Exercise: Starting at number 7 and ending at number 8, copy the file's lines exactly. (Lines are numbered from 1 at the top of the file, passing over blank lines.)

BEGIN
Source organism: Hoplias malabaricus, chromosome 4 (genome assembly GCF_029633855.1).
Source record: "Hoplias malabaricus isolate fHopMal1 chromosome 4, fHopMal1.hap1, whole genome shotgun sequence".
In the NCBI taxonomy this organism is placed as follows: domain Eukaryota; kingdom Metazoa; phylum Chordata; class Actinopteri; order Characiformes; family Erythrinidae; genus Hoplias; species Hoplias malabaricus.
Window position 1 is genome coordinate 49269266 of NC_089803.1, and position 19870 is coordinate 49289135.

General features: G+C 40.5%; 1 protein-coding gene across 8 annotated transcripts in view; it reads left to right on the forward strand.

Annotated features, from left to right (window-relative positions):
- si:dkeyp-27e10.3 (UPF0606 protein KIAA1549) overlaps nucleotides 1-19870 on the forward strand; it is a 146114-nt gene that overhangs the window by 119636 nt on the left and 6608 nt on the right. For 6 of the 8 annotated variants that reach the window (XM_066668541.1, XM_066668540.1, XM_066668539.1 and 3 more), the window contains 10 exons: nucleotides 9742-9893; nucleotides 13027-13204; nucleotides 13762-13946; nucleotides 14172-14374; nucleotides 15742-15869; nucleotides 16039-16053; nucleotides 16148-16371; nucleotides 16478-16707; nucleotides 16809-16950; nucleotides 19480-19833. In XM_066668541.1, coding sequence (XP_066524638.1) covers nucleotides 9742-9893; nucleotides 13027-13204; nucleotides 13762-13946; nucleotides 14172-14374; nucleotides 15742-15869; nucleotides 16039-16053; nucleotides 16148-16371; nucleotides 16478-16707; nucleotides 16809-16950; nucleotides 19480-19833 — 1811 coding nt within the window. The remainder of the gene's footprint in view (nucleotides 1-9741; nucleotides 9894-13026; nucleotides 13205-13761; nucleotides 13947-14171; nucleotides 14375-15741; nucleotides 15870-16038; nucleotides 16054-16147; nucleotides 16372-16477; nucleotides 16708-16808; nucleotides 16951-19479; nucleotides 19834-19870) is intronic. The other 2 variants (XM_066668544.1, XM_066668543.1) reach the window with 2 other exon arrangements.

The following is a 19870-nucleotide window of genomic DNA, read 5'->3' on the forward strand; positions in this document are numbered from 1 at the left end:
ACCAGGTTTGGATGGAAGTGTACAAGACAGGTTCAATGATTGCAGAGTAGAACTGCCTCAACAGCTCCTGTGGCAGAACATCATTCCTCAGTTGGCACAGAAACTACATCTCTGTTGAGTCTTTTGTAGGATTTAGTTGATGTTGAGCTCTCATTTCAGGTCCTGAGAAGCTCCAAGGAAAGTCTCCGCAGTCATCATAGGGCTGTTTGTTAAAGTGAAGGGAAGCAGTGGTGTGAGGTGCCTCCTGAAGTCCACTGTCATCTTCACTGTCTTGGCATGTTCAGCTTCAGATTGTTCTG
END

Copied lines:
- si:dkeyp-27e10.3 (UPF0606 protein KIAA1549) overlaps nucleotides 1-19870 on the forward strand; it is a 146114-nt gene that overhangs the window by 119636 nt on the left and 6608 nt on the right. For 6 of the 8 annotated variants that reach the window (XM_066668541.1, XM_066668540.1, XM_066668539.1 and 3 more), the window contains 10 exons: nucleotides 9742-9893; nucleotides 13027-13204; nucleotides 13762-13946; nucleotides 14172-14374; nucleotides 15742-15869; nucleotides 16039-16053; nucleotides 16148-16371; nucleotides 16478-16707; nucleotides 16809-16950; nucleotides 19480-19833. In XM_066668541.1, coding sequence (XP_066524638.1) covers nucleotides 9742-9893; nucleotides 13027-13204; nucleotides 13762-13946; nucleotides 14172-14374; nucleotides 15742-15869; nucleotides 16039-16053; nucleotides 16148-16371; nucleotides 16478-16707; nucleotides 16809-16950; nucleotides 19480-19833 — 1811 coding nt within the window. The remainder of the gene's footprint in view (nucleotides 1-9741; nucleotides 9894-13026; nucleotides 13205-13761; nucleotides 13947-14171; nucleotides 14375-15741; nucleotides 15870-16038; nucleotides 16054-16147; nucleotides 16372-16477; nucleotides 16708-16808; nucleotides 16951-19479; nucleotides 19834-19870) is intronic. The other 2 variants (XM_066668544.1, XM_066668543.1) reach the window with 2 other exon arrangements.

The following is a 19870-nucleotide window of genomic DNA, read 5'->3' on the forward strand; positions in this document are numbered from 1 at the left end: